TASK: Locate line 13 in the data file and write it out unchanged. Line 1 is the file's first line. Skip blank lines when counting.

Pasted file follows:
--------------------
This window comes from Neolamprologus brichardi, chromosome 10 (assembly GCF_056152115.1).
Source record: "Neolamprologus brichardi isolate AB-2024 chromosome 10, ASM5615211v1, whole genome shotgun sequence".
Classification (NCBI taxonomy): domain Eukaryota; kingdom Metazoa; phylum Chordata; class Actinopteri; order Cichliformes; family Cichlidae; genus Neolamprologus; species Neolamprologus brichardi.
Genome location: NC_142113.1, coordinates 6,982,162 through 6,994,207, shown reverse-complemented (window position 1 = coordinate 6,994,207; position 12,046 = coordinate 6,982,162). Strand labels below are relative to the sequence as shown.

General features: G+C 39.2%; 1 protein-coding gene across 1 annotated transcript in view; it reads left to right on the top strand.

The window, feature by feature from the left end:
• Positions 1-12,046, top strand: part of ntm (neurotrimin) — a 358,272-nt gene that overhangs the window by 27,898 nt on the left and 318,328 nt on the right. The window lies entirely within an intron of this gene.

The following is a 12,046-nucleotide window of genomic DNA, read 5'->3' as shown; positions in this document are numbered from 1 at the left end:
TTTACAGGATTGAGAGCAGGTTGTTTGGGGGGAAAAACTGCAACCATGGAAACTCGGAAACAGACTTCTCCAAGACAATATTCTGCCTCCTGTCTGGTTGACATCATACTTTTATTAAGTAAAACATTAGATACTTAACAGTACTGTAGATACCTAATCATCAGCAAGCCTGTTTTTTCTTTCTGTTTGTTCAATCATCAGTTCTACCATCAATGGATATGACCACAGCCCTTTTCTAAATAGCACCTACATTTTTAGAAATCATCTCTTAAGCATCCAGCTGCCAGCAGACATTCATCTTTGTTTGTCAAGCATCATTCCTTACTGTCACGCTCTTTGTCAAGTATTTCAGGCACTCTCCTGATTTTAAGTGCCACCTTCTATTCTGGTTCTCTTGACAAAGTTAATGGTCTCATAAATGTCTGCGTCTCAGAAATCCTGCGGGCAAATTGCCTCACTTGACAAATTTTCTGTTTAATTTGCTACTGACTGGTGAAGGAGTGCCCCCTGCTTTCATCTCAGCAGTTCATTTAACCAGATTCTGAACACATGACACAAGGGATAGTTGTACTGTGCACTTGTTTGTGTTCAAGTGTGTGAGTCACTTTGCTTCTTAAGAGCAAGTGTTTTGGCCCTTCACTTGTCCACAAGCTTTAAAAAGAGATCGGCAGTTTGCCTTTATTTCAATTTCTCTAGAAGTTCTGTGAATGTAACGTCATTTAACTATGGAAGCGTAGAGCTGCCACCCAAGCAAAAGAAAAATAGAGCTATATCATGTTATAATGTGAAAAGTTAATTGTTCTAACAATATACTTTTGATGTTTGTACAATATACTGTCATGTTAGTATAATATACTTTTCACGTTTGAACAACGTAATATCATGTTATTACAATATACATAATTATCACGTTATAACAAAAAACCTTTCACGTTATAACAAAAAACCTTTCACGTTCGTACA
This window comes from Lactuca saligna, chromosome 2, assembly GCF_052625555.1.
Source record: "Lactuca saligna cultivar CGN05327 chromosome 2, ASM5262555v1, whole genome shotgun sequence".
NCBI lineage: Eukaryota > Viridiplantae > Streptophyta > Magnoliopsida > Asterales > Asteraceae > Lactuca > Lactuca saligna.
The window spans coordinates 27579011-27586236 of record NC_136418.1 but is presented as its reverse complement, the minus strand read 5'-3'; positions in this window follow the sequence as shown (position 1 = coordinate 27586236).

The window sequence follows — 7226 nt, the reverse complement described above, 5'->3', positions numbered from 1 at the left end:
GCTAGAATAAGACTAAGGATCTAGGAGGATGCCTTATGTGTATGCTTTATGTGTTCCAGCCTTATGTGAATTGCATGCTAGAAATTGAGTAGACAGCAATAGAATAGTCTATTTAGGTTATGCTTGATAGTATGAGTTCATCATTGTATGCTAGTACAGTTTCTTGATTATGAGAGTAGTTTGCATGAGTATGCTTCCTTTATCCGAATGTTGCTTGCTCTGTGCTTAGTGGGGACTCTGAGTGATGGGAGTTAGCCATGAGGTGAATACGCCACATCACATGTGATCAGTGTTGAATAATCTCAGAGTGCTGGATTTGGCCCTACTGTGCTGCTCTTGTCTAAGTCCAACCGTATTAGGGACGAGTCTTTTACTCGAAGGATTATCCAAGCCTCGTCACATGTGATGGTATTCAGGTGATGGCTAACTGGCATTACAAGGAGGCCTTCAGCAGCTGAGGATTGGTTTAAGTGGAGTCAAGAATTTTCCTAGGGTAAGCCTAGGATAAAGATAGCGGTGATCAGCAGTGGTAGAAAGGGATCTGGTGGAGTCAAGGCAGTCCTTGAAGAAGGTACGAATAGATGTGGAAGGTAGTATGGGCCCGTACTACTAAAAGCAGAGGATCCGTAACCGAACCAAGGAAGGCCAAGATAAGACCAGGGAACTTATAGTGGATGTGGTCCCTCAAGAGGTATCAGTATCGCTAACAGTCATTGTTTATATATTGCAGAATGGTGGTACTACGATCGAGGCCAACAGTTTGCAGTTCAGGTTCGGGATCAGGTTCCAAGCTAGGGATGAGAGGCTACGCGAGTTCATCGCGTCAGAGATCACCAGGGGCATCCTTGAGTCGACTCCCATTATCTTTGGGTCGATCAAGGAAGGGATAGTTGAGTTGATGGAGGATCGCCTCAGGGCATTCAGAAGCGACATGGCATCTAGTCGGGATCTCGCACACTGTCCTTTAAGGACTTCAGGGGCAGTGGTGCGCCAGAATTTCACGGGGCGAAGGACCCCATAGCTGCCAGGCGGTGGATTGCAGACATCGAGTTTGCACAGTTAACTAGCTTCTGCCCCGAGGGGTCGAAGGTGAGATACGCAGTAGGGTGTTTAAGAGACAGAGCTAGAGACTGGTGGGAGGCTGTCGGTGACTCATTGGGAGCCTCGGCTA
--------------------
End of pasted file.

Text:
The window spans coordinates 27579011-27586236 of record NC_136418.1 but is presented as its reverse complement, the minus strand read 5'-3'; positions in this window follow the sequence as shown (position 1 = coordinate 27586236).